Osteoporosis: The Silent Epidemic Of Fractures


Ruler's of Penmai
Jul 5, 2011
What is Osteoporosis?

Osteoporosis, which literally means "porous bone", is a disease in which the bone mass and bone strength are reduced. If not prevented or left untreated, the loss of bone occurs "silently" and progressively. This reduces the density of bone, making them weak and easy to break, resulting in fracture.

How common is Osteoporosis?

Osteoporosis is common, affecting one in three women and one in five men over the age of fifty; however the disease can strike at any age.

What are the signs and symptoms of Osteoporosis?

Because bone loss is gradual and painless, often there are no symptoms until the first fracture occurs. The most common fractures associated with osteoporosis occur at the hip, spine and wrist. Spinal fractures can result in serious consequences, including loss of height, intense back pain and deformity. A hip fracture often requires surgery and may result in loss of independent living.

In some cases, a stooped back and loss in height may be the only visible signs that a person has osteoporosis. Since the disease does not have obvious symptoms, doctors may recommend diagnostic testing depending on a person’s age and whether other risk factors can be identified.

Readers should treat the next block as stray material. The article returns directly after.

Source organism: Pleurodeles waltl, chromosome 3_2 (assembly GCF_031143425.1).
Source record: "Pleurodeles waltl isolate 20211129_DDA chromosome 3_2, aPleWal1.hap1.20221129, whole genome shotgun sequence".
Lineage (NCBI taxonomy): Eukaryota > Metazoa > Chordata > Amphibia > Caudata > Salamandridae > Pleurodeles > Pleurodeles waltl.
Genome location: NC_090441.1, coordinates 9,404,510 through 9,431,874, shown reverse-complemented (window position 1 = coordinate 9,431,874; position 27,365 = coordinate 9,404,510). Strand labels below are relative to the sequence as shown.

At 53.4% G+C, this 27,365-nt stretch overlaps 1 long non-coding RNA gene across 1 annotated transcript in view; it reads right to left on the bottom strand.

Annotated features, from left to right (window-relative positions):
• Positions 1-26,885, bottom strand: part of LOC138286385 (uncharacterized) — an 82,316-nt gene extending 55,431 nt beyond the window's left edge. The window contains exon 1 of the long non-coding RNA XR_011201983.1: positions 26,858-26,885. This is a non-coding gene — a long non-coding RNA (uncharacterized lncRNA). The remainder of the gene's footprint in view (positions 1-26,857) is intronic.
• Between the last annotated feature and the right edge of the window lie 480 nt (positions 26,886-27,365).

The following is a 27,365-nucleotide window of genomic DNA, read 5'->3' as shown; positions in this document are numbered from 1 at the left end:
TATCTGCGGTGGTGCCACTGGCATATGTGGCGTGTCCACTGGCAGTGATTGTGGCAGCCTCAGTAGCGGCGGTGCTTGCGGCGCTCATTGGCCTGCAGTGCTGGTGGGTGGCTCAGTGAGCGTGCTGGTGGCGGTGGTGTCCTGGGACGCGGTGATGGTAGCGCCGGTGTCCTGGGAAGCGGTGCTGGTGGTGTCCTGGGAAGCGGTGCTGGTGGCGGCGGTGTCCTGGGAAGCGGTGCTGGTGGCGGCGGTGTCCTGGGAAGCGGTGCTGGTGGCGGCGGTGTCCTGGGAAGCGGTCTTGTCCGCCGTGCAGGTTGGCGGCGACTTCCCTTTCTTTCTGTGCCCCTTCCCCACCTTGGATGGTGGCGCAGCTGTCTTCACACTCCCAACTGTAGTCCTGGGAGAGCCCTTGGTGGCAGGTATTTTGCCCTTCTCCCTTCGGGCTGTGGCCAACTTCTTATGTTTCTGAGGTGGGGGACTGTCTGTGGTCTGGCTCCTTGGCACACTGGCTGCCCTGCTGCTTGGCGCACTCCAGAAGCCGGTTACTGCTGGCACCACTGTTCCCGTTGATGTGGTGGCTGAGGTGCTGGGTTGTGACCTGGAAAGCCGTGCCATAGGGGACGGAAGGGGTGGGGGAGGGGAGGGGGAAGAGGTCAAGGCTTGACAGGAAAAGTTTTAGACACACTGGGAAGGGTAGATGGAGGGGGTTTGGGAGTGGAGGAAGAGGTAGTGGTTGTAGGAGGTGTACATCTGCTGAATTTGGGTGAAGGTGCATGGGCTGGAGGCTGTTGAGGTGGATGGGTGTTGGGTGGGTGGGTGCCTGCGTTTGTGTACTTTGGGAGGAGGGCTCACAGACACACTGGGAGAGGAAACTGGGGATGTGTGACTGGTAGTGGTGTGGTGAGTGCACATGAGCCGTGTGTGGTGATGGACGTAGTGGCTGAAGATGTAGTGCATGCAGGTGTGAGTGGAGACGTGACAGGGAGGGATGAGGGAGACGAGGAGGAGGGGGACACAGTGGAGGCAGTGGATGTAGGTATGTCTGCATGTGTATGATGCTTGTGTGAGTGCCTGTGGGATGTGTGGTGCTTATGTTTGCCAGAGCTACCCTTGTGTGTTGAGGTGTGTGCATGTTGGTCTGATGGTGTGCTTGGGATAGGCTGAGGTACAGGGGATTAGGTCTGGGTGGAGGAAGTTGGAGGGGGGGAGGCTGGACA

What causes Osteoporosis?

Bone is a living tissue. Old bone is constantly replaced by new bone. Bone mass increases from birth, reaching a maximum strength and size (peak bone mass) in early adulthood. A person's peak bone mass is determined largely by genetic factors, but other factors such as nutrition, physical activity and disease also influence bone development. As we get older, we are no longer able to replace bone tissue as quickly as we lose it. Osteoporosis occurs when new bone formation does not match the bone loss.

What are the risk factors for Osteoporosis?

- Women are 4 times more likely to develop osteoporosis than men.
In women the rate of bone loss increases significantly after menopause, when hormone (estrogen) production stops and bones no longer benefit from its protective effect. Men also suffer from loss of bone tissue, but the rate of loss is much slower.

  • Aging
  • A family history of osteoporosis or broken bones as adults
  • Having a thin, small-framed body
  • Lack of exercise, especially weight bearing ones, such as walking
  • Long-term bed rest
  • Low calcium and vitamin D intake or absorption
  • Smoking
  • Drinking too much alcohol
  • Long term use of some medicines like steroids
  • Certain other diseases like Asthma, Thyroid illness, Arthritis. If you are more than 50 years or have any of the above risk factors, or have had a fracture at Wrist, Spine or Hip, it is highly recommended that you seek advice to assess your bone health status and take corrective measures to prevent complications.
Can osteoporosis be prevented?

The good news is that osteoporosis is a preventable and treatable condition. A combination of lifestyle changes and appropriate medical treatment can prevent fractures. Recent advances in treatment of Osteoporosis not only prevent further bone loss but can also lead to formation of New Bone.


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